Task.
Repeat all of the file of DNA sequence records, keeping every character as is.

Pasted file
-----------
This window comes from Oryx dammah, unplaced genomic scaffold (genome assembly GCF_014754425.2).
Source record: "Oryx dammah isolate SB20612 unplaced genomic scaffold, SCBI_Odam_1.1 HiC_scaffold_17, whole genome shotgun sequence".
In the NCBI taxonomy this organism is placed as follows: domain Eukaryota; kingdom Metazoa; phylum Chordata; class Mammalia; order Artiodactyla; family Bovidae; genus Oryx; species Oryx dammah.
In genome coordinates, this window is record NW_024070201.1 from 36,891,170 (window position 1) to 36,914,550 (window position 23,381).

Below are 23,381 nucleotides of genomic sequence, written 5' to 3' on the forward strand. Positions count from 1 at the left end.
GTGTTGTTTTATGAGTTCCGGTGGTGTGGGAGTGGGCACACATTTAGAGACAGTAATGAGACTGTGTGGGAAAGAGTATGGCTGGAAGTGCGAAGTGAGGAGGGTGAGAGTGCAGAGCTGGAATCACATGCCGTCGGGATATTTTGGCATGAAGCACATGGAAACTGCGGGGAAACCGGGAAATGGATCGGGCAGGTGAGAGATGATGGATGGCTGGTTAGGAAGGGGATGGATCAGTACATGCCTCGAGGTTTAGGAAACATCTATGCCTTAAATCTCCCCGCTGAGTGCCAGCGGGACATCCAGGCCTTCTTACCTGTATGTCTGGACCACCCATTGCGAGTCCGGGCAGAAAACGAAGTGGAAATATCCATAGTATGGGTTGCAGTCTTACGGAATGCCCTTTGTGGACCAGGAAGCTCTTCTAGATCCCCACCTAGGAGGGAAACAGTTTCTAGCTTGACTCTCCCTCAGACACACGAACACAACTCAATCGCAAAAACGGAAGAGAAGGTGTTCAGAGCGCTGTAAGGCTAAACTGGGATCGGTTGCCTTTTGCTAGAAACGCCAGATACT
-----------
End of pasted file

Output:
This window comes from Oryx dammah, unplaced genomic scaffold (genome assembly GCF_014754425.2).
Source record: "Oryx dammah isolate SB20612 unplaced genomic scaffold, SCBI_Odam_1.1 HiC_scaffold_17, whole genome shotgun sequence".
In the NCBI taxonomy this organism is placed as follows: domain Eukaryota; kingdom Metazoa; phylum Chordata; class Mammalia; order Artiodactyla; family Bovidae; genus Oryx; species Oryx dammah.
In genome coordinates, this window is record NW_024070201.1 from 36,891,170 (window position 1) to 36,914,550 (window position 23,381).

Below are 23,381 nucleotides of genomic sequence, written 5' to 3' on the forward strand. Positions count from 1 at the left end.
GTGTTGTTTTATGAGTTCCGGTGGTGTGGGAGTGGGCACACATTTAGAGACAGTAATGAGACTGTGTGGGAAAGAGTATGGCTGGAAGTGCGAAGTGAGGAGGGTGAGAGTGCAGAGCTGGAATCACATGCCGTCGGGATATTTTGGCATGAAGCACATGGAAACTGCGGGGAAACCGGGAAATGGATCGGGCAGGTGAGAGATGATGGATGGCTGGTTAGGAAGGGGATGGATCAGTACATGCCTCGAGGTTTAGGAAACATCTATGCCTTAAATCTCCCCGCTGAGTGCCAGCGGGACATCCAGGCCTTCTTACCTGTATGTCTGGACCACCCATTGCGAGTCCGGGCAGAAAACGAAGTGGAAATATCCATAGTATGGGTTGCAGTCTTACGGAATGCCCTTTGTGGACCAGGAAGCTCTTCTAGATCCCCACCTAGGAGGGAAACAGTTTCTAGCTTGACTCTCCCTCAGACACACGAACACAACTCAATCGCAAAAACGGAAGAGAAGGTGTTCAGAGCGCTGTAAGGCTAAACTGGGATCGGTTGCCTTTTGCTAGAAACGCCAGATACT